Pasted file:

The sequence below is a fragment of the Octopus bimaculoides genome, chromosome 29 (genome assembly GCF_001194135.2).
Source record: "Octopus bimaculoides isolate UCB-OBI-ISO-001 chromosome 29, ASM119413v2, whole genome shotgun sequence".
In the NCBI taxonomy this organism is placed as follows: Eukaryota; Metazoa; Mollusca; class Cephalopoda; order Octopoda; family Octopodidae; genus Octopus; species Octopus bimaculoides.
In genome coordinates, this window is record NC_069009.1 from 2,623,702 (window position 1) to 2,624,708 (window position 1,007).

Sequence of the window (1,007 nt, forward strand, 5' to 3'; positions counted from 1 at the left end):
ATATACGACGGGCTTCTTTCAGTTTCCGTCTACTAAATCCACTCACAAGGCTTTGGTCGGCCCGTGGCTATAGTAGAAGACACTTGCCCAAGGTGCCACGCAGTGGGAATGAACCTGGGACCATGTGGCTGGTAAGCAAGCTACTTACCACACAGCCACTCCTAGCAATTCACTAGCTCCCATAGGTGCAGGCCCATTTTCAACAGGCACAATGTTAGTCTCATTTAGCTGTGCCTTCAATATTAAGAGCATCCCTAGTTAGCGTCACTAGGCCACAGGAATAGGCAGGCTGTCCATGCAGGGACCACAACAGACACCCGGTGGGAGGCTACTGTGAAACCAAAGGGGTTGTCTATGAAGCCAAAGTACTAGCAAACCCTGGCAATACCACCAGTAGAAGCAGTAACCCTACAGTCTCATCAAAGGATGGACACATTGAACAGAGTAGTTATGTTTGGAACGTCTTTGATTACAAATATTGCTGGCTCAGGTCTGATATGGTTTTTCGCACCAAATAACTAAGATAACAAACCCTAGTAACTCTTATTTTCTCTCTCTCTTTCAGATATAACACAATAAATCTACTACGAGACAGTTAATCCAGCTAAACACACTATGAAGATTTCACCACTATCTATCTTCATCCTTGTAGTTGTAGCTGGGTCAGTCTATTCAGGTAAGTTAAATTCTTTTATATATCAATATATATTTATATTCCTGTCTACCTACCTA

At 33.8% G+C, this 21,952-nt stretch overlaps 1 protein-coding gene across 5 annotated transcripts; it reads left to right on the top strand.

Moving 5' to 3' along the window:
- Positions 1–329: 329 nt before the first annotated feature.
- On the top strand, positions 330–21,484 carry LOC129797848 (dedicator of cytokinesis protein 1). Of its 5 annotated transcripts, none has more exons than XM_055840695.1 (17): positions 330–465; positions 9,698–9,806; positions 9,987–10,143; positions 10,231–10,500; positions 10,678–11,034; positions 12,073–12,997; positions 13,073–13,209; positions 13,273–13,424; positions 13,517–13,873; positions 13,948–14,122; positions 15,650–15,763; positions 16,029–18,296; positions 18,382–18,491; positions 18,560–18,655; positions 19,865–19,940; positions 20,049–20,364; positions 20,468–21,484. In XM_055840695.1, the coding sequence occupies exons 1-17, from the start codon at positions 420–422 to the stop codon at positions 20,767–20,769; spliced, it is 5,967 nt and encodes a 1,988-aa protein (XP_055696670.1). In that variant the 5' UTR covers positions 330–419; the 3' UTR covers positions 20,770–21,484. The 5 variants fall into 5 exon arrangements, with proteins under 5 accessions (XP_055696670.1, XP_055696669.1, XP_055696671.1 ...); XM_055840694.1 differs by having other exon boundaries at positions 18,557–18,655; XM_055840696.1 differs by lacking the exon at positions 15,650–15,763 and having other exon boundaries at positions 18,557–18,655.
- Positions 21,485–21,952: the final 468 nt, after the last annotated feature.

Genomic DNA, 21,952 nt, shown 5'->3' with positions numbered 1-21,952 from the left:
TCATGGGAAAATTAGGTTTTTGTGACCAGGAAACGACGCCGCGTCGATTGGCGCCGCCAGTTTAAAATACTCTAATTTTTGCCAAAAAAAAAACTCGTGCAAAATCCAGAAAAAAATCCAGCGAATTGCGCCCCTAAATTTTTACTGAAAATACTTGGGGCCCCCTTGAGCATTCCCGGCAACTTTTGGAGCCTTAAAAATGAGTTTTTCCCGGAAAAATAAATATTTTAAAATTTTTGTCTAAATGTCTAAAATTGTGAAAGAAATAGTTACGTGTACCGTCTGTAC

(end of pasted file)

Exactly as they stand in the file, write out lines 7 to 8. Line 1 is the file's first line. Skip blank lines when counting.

At 33.8% G+C, this 21,952-nt stretch overlaps 1 protein-coding gene across 5 annotated transcripts; it reads left to right on the top strand.

Moving 5' to 3' along the window: